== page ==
Little Theatres

Definition

Theater

  • Small independent theater companies relying upon unpaid volunteersand financial support from subscribers. In America the Little Theatremovement began at the turn of the century in emulation of the newEuropean art theaters, such as the Moscow Art Theatre. Theimpact of the first companies, which performed in any available venue(from stables to churches) with a minimum of scenery, was especiallyfelt between 1912 - 20, when they introduced experimental playsand staging techniques.

    The movement began with such companies as The Players in Providence,Rhode Island (1909) and the Wisconsin Dramatic Society in Madisonand Milwaukee (1911). Three important groups were founded in 1912:the Toy Theatre in Boston, '47 Workshop at Harvard University,and the Little Theatre in Chicago. In 1915 three more well-known companieswere set up: the Neighborhood Playhouse and the Washington SquarePlayers, both in New York, and the Provincetown Players in Provincetown,Massachusetts (which launched the career of Eugene O'Neill).The famous Pasadena Playhouse opened in 1918 (closing in 1970).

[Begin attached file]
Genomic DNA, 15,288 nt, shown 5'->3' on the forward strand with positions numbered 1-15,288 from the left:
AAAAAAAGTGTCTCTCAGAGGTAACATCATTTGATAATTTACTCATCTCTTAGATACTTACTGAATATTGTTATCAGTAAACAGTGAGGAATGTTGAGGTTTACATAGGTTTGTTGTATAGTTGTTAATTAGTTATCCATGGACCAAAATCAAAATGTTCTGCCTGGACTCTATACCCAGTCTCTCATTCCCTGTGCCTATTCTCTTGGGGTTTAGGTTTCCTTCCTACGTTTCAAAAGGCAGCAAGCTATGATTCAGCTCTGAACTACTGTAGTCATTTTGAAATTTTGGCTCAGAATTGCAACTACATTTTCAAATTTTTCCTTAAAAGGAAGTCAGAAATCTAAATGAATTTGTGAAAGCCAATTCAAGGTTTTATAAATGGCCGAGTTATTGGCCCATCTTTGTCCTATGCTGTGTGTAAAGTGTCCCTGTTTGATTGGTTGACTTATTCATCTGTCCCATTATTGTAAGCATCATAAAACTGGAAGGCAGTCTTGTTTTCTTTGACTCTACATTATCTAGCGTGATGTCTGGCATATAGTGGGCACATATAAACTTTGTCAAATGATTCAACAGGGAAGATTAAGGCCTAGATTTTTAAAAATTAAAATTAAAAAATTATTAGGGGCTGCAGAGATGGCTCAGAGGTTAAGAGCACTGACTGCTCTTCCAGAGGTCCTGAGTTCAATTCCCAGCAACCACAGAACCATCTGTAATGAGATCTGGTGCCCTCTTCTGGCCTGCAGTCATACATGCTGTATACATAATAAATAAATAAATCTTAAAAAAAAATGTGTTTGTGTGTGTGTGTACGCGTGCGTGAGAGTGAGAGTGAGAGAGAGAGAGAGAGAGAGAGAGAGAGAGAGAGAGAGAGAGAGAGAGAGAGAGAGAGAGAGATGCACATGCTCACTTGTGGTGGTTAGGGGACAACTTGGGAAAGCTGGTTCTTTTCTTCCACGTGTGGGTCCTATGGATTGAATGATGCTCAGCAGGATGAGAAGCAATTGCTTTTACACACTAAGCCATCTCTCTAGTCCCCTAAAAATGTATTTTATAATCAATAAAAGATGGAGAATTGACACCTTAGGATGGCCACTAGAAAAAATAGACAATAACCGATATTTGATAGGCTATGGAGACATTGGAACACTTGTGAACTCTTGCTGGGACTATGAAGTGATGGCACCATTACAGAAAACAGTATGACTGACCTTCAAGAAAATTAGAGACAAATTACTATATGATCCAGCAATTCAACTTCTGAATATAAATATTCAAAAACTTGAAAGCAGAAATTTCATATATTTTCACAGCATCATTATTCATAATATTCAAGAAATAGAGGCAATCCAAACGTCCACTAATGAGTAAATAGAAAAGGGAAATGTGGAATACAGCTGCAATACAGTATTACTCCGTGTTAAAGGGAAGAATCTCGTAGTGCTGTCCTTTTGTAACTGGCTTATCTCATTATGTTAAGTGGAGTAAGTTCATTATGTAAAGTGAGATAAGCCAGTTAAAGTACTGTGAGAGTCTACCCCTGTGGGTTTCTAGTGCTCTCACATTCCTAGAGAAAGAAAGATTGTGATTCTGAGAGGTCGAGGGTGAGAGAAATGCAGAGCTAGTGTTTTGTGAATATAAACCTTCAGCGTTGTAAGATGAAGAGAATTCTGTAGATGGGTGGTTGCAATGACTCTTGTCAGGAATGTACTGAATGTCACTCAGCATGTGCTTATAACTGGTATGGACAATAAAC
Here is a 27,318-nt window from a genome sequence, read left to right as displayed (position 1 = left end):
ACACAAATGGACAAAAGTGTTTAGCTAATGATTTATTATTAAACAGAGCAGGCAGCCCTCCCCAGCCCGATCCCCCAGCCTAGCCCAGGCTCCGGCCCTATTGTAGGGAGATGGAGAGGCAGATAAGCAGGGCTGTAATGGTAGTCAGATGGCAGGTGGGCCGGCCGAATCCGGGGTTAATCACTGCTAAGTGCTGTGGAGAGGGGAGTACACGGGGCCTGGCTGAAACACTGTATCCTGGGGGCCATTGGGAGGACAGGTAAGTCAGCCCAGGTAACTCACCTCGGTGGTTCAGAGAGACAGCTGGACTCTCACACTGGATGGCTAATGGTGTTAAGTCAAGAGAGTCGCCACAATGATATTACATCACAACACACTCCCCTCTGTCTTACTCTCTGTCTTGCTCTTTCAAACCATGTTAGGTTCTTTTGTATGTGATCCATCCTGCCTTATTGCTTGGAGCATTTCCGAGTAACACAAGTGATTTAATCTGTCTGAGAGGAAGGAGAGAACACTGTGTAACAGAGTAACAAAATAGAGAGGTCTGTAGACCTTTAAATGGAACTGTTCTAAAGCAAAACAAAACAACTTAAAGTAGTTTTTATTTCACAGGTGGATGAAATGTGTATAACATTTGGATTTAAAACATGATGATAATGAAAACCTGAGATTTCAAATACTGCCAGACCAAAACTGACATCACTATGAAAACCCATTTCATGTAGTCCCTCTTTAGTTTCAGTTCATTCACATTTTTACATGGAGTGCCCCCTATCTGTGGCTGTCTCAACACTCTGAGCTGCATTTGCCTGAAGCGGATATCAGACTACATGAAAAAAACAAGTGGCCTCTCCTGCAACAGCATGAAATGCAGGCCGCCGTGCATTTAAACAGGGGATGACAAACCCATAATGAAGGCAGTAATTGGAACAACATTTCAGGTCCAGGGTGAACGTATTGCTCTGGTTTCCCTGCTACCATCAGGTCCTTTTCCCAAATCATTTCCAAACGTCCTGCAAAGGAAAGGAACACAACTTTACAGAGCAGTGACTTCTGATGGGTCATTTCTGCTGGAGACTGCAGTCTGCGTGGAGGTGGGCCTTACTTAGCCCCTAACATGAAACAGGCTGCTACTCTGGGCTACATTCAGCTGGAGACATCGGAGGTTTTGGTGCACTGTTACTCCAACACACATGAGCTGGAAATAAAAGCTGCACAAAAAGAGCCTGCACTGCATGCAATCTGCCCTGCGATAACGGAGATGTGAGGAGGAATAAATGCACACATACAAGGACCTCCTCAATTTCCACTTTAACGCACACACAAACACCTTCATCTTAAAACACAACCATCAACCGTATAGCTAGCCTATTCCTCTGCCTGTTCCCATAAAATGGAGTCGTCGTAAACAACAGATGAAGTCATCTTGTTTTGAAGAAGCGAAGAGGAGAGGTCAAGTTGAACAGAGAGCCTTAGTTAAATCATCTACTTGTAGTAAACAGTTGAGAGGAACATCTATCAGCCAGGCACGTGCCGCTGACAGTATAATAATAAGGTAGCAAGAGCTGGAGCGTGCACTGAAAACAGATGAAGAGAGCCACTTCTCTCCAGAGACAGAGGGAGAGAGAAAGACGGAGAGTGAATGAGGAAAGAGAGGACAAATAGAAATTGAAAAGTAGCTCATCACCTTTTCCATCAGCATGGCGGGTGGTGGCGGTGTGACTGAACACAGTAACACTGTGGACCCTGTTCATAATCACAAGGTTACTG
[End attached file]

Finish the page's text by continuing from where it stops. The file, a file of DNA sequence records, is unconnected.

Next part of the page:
The movement has continued to boom, with the number of LittleTheatres increasing from about 50 in 1917 to more than 5000 today;some now have their own venues while others are based on universitycampuses. A number have acquired professional status. The Little Theatremovement has been supported by such organizations as the Drama Leagueof America (1910 - 31), the American Community Theatre Association(ACTA; founded in 1958), and the American Association of CommunityTheatres (founded in 1985). The companies are mostly based outsideNew York, many being designated civic theaters.

    Britain's first theater of this kind was the Stockport GarrickSociety, founded in 1901, but the movement did not begin in earnestuntil the 1920s with the establishment of such companies as MaddermarketTheatre, Norwich (1921), the Village Players of Great Hucklow, Buxton,Derbyshire (1927), which has no members or subscribers and does notlist actors' names in the programme, and the Questors Theatre, London(1929). Later companies include the Mountview Theatre, London (1947),which has had its own drama school since 1963, and the Tavistock RepertoryCompany, London (1932; revived in 1952). The British groups tend toproduce from four to eight plays annually, while some also run coursesfor actors and directors. Most are affiliated to the Little TheatreGuild of Great Britain, established in 1946, which provides advice,information, and other assistance.

    The Little Theatre movement was also significant in Canada,especially during the 1920s. Among the important Canadian companiesare the Hart house Theatre in Toronto and the French-language Compagnonsde Saint-Laurent.

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